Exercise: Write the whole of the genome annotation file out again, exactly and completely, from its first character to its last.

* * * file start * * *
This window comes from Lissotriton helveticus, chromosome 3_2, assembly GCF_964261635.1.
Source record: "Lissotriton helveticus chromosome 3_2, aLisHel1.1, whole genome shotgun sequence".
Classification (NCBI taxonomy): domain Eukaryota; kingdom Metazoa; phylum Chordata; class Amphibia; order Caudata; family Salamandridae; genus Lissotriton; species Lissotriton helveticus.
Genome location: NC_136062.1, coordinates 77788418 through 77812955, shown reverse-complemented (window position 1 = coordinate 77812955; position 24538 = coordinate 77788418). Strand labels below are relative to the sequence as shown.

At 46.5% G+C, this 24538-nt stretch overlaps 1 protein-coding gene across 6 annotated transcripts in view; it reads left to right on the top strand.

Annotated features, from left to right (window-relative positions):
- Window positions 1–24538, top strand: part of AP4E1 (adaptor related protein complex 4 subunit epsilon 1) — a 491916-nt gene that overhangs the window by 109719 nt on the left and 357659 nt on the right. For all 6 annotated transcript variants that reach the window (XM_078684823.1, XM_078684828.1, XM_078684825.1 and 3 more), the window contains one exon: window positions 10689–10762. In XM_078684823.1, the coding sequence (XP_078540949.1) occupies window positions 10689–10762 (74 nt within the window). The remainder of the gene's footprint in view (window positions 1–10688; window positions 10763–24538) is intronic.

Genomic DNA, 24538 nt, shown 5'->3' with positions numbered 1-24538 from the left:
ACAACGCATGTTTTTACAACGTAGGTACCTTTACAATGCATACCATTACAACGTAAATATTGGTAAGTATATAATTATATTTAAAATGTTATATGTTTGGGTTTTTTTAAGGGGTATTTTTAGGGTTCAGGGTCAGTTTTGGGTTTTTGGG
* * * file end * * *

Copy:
This window comes from Lissotriton helveticus, chromosome 3_2, assembly GCF_964261635.1.
Source record: "Lissotriton helveticus chromosome 3_2, aLisHel1.1, whole genome shotgun sequence".
Classification (NCBI taxonomy): domain Eukaryota; kingdom Metazoa; phylum Chordata; class Amphibia; order Caudata; family Salamandridae; genus Lissotriton; species Lissotriton helveticus.
Genome location: NC_136062.1, coordinates 77788418 through 77812955, shown reverse-complemented (window position 1 = coordinate 77812955; position 24538 = coordinate 77788418). Strand labels below are relative to the sequence as shown.

At 46.5% G+C, this 24538-nt stretch overlaps 1 protein-coding gene across 6 annotated transcripts in view; it reads left to right on the top strand.

Annotated features, from left to right (window-relative positions):
- Window positions 1–24538, top strand: part of AP4E1 (adaptor related protein complex 4 subunit epsilon 1) — a 491916-nt gene that overhangs the window by 109719 nt on the left and 357659 nt on the right. For all 6 annotated transcript variants that reach the window (XM_078684823.1, XM_078684828.1, XM_078684825.1 and 3 more), the window contains one exon: window positions 10689–10762. In XM_078684823.1, the coding sequence (XP_078540949.1) occupies window positions 10689–10762 (74 nt within the window). The remainder of the gene's footprint in view (window positions 1–10688; window positions 10763–24538) is intronic.

Genomic DNA, 24538 nt, shown 5'->3' with positions numbered 1-24538 from the left:
ACAACGCATGTTTTTACAACGTAGGTACCTTTACAATGCATACCATTACAACGTAAATATTGGTAAGTATATAATTATATTTAAAATGTTATATGTTTGGGTTTTTTTAAGGGGTATTTTTAGGGTTCAGGGTCAGTTTTGGGTTTTTGGG